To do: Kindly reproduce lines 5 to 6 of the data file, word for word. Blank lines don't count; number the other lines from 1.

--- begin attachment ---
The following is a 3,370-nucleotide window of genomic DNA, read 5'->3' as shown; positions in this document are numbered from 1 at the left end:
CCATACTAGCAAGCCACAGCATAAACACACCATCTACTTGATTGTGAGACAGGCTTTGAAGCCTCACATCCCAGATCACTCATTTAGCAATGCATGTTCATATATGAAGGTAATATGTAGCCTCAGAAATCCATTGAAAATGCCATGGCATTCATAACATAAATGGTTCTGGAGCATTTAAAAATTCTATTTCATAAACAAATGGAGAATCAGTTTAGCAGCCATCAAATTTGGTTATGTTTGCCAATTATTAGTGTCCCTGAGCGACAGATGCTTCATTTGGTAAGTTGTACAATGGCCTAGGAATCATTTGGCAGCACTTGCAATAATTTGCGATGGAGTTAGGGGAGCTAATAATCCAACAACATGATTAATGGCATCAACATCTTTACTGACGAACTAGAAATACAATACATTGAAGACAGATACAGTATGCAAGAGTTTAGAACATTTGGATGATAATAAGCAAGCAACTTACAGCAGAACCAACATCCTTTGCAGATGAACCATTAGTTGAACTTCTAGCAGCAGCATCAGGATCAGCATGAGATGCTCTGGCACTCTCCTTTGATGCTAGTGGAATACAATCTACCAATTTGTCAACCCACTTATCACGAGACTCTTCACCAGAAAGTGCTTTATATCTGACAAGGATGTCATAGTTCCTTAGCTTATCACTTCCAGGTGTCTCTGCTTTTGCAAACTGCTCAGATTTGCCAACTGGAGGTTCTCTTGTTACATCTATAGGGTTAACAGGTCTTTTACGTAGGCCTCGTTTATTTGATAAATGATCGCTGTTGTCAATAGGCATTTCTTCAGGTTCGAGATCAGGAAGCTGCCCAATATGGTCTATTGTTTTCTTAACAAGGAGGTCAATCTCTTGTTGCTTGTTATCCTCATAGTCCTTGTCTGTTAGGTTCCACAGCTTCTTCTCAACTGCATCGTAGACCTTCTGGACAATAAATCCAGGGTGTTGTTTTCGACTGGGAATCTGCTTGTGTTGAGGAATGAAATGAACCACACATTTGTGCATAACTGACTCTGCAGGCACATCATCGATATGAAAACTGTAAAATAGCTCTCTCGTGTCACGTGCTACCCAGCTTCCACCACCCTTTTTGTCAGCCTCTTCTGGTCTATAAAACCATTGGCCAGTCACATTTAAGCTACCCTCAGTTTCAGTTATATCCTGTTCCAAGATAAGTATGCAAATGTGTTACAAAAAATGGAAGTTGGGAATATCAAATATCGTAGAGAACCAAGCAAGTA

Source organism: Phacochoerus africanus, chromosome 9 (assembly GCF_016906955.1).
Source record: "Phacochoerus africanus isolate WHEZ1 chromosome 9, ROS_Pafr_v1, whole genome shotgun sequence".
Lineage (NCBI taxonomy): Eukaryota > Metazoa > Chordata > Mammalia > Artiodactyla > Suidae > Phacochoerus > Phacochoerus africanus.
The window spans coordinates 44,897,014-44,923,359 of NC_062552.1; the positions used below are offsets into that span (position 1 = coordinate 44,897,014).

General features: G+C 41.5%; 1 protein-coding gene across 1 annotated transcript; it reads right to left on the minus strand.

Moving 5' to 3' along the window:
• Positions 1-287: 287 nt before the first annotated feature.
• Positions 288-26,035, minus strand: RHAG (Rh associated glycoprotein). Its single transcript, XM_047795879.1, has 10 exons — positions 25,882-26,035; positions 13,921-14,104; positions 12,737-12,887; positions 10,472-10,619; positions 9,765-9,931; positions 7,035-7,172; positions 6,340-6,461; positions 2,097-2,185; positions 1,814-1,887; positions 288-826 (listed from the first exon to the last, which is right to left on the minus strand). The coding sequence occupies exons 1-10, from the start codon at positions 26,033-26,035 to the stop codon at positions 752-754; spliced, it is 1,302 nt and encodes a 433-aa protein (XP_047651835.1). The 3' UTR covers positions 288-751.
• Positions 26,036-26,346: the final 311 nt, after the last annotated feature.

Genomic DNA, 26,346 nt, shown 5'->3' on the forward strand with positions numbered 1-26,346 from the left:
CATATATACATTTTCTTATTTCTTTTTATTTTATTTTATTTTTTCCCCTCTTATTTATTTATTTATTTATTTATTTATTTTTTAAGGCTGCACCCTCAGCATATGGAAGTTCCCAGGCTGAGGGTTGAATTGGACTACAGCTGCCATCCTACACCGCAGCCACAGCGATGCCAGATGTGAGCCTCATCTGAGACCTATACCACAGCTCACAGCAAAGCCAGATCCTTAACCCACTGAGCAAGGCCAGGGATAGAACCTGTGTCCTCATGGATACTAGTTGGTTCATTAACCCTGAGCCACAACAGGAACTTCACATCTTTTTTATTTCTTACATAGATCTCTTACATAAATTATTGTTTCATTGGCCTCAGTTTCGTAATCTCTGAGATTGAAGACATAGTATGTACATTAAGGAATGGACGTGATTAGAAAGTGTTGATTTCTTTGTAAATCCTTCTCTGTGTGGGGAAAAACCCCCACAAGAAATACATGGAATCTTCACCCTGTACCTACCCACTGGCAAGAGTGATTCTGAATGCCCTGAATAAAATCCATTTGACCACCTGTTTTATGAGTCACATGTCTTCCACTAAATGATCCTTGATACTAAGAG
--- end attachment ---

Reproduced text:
Lineage (NCBI taxonomy): Eukaryota > Metazoa > Chordata > Mammalia > Artiodactyla > Suidae > Phacochoerus > Phacochoerus africanus.
The window spans coordinates 44,897,014-44,923,359 of NC_062552.1; the positions used below are offsets into that span (position 1 = coordinate 44,897,014).